Why We're Wrong To Fear The Types Of Working Women On Television

The Clinton Global Initiative is now taking steps to address the issue of gender gaps in the workforce.

This gender gap includes things like women being paid less than men, women only making up 5 percent of fortune 500 CEOs (despite earning the majority of college degrees) and the US being one of the only nations to not have paid maternity leave.

I, personally, am glad that campaigns, like the Clinton Global Initiative, are beginning to address these issues and bring them to the forefront of our minds. In fact, I’m absolutely ecstatic about it.

However, I am also cautious about it. For years, ideas of how women are in business/politics/typically masculine workplaces have been built up and found their way into our collective cultural minds.

Television, movies, songs and novels now perpetuate these ideas. And, despite the fact that these women have traits men deem as positive, we, women, are subtly conditioned to avoid becoming them.

1. Ms. Heartless

It’s a common trope in movies, especially romantic comedies, that women who are hard workers are also cold and hard people. Think of Miranda Priestley (Meryl Steep) in "The Devil Wears Prada."

She’s a career woman who has a family, yet while she’s successful in her career, her personal life is falling apart.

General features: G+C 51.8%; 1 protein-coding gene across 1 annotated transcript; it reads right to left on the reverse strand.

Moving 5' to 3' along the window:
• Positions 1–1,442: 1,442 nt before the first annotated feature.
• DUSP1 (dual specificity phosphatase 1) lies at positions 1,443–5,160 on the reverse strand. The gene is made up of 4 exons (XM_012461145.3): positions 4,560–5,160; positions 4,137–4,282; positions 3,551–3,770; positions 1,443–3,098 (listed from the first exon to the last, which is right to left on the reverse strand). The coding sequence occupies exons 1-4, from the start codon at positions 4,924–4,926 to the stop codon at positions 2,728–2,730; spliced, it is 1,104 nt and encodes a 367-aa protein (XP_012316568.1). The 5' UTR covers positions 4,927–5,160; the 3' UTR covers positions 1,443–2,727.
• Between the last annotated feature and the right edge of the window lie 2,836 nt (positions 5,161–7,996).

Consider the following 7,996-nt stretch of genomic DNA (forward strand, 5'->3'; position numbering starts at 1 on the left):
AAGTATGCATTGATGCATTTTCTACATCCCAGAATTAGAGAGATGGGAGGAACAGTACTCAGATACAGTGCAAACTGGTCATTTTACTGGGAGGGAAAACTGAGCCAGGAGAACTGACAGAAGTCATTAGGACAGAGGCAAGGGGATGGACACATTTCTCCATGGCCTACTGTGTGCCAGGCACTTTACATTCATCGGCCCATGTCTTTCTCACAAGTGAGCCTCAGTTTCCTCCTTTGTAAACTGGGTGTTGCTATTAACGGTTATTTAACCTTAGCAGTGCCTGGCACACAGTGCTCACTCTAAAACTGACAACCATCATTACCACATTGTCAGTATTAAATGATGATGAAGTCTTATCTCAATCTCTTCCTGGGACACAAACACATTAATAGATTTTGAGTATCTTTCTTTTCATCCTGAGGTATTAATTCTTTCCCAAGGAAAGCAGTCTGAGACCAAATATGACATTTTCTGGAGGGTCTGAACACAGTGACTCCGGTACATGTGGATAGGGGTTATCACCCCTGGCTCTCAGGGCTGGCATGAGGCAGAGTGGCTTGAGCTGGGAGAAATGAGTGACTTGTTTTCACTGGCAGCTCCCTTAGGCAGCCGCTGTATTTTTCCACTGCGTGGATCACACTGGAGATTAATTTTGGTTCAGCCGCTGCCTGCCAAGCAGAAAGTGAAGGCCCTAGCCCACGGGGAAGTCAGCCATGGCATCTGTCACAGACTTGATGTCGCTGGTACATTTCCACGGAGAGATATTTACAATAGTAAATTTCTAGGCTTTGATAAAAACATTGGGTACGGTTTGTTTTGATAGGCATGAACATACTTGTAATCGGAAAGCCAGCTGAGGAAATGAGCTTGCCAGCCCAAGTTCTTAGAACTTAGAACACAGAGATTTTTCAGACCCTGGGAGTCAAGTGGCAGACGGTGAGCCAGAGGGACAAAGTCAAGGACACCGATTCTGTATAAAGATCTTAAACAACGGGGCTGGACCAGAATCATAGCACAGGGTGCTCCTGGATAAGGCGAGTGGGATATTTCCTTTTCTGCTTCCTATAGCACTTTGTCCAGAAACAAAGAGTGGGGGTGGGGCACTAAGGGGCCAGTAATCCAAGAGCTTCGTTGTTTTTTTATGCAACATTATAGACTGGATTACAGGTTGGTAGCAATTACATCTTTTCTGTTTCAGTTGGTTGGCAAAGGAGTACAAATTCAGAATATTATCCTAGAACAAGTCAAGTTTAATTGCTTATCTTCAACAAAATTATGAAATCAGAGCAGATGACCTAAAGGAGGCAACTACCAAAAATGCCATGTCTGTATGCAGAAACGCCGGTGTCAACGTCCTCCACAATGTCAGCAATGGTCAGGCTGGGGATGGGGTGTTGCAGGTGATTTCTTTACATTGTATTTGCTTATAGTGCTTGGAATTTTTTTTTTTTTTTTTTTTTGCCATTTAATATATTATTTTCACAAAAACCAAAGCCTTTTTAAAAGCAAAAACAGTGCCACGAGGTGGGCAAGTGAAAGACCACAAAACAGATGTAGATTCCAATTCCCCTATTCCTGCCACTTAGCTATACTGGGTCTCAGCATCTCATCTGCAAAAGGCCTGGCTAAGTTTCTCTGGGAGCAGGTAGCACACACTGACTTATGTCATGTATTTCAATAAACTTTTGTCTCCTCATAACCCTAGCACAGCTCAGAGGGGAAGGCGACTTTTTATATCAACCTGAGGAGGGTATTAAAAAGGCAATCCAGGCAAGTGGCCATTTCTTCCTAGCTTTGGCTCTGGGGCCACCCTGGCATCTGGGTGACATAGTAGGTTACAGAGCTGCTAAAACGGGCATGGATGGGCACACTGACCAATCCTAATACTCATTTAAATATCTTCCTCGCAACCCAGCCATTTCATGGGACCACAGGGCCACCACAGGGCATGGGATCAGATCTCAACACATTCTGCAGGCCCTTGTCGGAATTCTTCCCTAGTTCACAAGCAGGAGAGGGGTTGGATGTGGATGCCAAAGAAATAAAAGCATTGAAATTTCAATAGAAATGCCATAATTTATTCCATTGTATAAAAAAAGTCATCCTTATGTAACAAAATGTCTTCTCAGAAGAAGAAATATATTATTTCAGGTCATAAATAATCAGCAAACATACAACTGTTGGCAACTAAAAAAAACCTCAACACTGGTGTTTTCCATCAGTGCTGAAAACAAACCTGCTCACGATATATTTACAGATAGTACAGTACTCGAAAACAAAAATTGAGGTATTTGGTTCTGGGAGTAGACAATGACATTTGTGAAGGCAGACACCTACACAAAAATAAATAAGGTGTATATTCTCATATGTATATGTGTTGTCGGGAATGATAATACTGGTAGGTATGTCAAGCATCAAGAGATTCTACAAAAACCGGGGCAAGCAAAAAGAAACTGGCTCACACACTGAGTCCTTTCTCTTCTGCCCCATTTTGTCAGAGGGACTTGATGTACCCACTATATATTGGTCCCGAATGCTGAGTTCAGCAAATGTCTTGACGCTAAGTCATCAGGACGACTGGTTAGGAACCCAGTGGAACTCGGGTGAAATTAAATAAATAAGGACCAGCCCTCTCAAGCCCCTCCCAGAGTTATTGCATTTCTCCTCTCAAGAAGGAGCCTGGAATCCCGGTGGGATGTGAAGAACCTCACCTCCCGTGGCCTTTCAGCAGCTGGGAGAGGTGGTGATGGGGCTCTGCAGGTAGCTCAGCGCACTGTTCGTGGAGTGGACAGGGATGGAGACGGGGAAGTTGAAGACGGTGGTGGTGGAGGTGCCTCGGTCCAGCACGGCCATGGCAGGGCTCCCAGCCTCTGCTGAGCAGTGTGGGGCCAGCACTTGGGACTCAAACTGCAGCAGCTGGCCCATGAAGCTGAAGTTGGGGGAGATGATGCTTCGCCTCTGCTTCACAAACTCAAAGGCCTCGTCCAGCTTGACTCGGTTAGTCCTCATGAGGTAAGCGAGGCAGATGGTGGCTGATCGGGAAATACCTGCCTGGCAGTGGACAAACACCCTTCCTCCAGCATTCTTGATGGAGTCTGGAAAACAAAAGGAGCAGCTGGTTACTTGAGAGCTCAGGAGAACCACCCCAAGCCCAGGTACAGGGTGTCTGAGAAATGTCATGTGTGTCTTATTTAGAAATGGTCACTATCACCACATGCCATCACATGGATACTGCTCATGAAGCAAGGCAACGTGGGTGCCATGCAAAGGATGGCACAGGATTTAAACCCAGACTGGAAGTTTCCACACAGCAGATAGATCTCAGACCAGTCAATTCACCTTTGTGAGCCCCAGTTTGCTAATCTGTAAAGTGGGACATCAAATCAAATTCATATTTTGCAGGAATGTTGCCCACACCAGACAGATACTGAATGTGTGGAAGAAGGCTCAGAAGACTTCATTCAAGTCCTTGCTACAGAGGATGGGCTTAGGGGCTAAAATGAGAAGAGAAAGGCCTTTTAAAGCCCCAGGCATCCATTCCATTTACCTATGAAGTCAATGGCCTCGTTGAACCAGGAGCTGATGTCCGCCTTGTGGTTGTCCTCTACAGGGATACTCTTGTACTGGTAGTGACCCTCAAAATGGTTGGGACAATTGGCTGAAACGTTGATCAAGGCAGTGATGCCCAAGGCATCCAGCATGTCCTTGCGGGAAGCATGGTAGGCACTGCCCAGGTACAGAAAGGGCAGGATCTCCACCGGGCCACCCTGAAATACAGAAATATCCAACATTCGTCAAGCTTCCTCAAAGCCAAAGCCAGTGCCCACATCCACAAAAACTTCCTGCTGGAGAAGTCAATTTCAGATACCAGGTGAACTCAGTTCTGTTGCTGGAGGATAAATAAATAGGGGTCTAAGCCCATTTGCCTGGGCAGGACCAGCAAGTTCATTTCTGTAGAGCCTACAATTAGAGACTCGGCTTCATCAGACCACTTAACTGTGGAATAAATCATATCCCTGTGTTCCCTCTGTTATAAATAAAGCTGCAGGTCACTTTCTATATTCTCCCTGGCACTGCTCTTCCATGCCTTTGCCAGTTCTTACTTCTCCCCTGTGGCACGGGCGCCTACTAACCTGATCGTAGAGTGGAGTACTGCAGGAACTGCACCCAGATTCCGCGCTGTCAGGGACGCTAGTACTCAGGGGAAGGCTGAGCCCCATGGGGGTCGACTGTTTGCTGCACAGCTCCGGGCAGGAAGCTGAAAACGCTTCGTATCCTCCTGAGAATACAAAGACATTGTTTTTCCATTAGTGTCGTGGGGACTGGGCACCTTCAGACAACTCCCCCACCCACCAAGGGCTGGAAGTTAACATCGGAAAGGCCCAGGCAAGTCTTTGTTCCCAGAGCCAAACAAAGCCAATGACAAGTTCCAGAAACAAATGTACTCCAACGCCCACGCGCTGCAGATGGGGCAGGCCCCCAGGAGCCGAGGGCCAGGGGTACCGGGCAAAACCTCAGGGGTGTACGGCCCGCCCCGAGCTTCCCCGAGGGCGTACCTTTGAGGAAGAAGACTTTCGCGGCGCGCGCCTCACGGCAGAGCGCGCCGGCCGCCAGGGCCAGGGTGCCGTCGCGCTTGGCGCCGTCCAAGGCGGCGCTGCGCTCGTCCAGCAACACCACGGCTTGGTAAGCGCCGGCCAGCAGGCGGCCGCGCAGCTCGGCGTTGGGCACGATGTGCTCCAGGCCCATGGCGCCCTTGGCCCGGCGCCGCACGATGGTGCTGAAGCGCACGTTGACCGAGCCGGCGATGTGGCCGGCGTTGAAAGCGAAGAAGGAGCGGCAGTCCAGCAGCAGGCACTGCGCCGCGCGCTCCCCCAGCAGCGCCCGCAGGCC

She and her husband have marital issues; she buys her daughters’ affections with gifts, and she has almost no friends. She’s a career woman, but she’s not warm enough for a personal life.

Movies and television shows beg for women to make choices between a successful career and a rich and warm personal life. They can never seem to have both.

Sure, there are some female characters who work and have families, but this comes with compromise.

They are either a) in jobs that are traditionally feminine, or b) they go to work after their families are raised. I honestly cannot think of any movies or shows where smart, savvy and successful businesswomen, lawyers or politicians (with the obvious exception of "Parks and Recreation")  are also shown as loving mothers, wives and friends.

If there is any wonder why women are getting the highest percentage of university degrees, yet only make up 5 percent of Fortune 500 CEOs, it's because many women may not be getting degrees in business.

They may be like me, getting their degrees in education. They could be getting a degree in nursing or going into other fields, like science, humanities and more.

They may be avoiding careers in business or politics or law because the women they see in those roles are not the type of woman they want to be.

Yet, in real life, you see successful women raising families and being great mothers, too. Look at Hillary Clinton, who balanced being a mother, a lawyer and the First Lady while her daughter, Chelsea, was growing up.

Even though she's portrayed as cold in the media, whenever I see her with her family in pictures, she always looks warm and loving.

She and Chelsea look like they have a great relationship, which would not be the case if Clinton were cold and heartless.

Just because a woman has a successful career doesn't mean she has sacrificed her personal life to have it.

2. The Cutthroat Bitch

This woman is similar to Ms. Heartless because she is cold and hard, but she is different because she is cold and hard in her work life, too. She's the type of woman who takes no crap, holds no prisoners and will do anything to get to the top.

She'll manipulate, she'll lie, she'll kick, she'll punch and she will take you down if you get in her way. She's ruthless and everyone knows it. She has no integrity, no dignity and no one likes her.